Injured Workers Using Pain Killers Take Longer to Return to Work and Cost More to Rehab.

Injured workers who were prescribed opiates such as Oxycontin soon after their injury took much longer to return to work (if ever), as reported by California insurance companies. The prescription rate for opiates (painkillers) for injured workers in California skyrocketed 63% from 2001 to 2008.

The cost of an employee’s medical expenses and lost wages is about $13,000 on average. Insurance companies found the cost went up to $39,000 after the injured worker was prescribed opiates like Percocet. The cost went up to $117,00 per claim when the employee was prescribed Oxycontin, a more powerful and more addictive drug.

Physical therapy seems to help more than drugs, but the reimbursement to doctors for physical therapy has been much less than when they prescribe pain killers.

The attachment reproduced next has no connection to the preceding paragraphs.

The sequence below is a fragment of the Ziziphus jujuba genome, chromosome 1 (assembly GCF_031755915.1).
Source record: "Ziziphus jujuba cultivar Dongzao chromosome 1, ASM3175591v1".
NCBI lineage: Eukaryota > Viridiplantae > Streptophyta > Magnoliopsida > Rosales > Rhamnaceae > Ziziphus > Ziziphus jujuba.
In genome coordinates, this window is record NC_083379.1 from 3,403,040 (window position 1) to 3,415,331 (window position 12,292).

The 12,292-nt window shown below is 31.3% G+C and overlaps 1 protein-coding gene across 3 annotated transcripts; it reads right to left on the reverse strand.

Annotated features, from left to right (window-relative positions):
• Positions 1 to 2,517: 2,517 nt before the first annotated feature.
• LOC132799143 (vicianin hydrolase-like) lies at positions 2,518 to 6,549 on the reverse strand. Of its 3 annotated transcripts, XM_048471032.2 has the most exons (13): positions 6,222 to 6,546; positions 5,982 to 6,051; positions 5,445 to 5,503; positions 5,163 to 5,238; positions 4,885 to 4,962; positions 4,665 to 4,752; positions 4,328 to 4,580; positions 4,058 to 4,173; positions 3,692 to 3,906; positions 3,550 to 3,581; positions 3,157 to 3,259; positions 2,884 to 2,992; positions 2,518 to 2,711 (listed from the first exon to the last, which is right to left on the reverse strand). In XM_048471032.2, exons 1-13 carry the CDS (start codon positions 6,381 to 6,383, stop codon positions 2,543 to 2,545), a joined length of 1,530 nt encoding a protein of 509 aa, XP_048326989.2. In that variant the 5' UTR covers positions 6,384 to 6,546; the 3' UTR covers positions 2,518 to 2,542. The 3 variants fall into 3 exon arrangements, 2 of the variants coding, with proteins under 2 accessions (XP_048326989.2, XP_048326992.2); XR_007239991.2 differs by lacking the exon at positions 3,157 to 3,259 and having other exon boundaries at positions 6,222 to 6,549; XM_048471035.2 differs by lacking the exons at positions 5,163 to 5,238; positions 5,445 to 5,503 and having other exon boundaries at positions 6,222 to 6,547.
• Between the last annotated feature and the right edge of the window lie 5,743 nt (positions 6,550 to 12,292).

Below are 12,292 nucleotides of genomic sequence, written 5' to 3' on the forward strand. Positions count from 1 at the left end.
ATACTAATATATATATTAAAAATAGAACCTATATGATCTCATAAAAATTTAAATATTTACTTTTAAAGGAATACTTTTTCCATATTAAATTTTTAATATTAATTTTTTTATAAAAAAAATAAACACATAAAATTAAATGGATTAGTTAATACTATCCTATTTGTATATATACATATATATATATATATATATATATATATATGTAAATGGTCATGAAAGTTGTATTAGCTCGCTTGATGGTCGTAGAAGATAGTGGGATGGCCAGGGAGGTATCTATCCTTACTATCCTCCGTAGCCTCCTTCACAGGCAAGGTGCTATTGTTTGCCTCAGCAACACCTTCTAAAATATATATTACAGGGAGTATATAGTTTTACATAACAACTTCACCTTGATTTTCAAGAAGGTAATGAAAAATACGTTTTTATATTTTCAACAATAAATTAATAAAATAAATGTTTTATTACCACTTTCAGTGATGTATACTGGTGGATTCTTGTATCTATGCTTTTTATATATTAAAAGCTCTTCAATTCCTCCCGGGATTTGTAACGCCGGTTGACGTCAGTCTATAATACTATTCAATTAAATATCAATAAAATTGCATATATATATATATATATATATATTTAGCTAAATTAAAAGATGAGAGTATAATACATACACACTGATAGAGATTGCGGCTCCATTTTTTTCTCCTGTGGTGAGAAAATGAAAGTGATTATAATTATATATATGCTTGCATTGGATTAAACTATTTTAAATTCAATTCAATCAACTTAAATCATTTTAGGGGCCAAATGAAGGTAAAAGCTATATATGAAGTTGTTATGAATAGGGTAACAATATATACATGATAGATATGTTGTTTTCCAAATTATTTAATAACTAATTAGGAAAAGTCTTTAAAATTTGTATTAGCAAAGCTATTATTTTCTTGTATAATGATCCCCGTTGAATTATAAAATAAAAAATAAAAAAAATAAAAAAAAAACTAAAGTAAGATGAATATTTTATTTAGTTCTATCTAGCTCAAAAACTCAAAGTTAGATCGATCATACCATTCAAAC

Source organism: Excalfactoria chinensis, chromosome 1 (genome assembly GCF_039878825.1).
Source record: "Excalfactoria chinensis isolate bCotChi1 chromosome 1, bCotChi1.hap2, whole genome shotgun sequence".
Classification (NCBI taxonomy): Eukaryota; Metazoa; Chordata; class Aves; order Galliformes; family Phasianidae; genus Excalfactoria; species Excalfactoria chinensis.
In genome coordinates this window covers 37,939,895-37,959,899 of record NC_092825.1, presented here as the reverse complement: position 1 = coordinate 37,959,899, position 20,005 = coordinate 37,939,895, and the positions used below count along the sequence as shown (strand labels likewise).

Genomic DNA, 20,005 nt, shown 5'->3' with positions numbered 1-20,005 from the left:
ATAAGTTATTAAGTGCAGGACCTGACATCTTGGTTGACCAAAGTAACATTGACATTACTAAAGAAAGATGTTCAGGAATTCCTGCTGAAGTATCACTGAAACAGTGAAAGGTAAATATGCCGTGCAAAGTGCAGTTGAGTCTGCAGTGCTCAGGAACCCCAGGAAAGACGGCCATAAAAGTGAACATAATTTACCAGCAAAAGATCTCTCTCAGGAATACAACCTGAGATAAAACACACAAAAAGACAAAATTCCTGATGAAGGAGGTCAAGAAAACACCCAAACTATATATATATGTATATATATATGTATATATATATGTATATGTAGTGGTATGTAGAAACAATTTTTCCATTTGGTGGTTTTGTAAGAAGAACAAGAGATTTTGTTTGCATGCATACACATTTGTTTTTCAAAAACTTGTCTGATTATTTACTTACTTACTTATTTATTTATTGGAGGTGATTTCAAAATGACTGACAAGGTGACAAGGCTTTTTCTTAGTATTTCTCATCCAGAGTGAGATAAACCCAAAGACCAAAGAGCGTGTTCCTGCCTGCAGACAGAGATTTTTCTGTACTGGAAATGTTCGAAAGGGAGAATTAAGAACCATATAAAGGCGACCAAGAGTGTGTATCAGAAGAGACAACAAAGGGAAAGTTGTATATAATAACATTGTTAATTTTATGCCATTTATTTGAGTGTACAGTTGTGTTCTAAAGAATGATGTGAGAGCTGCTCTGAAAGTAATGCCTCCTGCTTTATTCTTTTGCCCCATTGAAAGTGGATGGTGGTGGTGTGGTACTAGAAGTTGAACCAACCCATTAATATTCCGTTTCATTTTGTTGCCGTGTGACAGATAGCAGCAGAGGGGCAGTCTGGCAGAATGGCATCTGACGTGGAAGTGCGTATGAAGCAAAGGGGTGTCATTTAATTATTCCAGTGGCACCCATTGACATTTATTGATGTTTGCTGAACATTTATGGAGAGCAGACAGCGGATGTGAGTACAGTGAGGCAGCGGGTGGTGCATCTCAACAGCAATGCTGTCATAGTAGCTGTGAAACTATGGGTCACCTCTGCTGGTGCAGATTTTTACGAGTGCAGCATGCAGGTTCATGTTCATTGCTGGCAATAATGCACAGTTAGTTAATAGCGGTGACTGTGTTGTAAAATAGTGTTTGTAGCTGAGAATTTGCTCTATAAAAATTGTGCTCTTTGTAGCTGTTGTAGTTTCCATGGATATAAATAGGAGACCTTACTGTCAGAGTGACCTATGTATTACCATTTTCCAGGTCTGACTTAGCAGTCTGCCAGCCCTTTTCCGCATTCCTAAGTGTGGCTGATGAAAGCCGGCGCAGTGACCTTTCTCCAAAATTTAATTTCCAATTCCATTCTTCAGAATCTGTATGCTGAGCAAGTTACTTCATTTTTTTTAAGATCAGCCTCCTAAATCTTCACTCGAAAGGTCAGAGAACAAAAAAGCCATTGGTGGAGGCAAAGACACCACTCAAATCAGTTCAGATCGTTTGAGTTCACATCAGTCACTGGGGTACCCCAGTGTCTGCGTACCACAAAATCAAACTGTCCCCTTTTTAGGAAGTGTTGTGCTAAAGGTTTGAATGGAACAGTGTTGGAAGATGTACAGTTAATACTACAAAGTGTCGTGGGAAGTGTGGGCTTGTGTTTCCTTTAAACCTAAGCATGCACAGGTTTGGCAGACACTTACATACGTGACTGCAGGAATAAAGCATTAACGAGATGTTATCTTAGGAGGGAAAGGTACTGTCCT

If you are injured, and in pain, and prescribed an opiate, yo may be going back to work , if at all because opiate treatment does little for permanent relief. Studies show that physical therapy holds the best hope for pain relief, but you may have to pressure your insurance provider to approve those services, that ironically  saves the insurance company money.

In cases where workers use other drugs to avoid the stronger narcotics, drug testing may find that employees may self-medicate with over the counter medications, illegal substances like marijuana or the more dangerous synthetic marijuana called “spice.”

Injured workers can learn more about the appropriate use of over the counter medications, stress relief and avoiding relapse by taking an online drug awareness class. Employers should carefully scrutinize what their workers are using by using random drug testing and referring them for a drug abuse assessment. When the injured worker and the employer work together, they both benefit.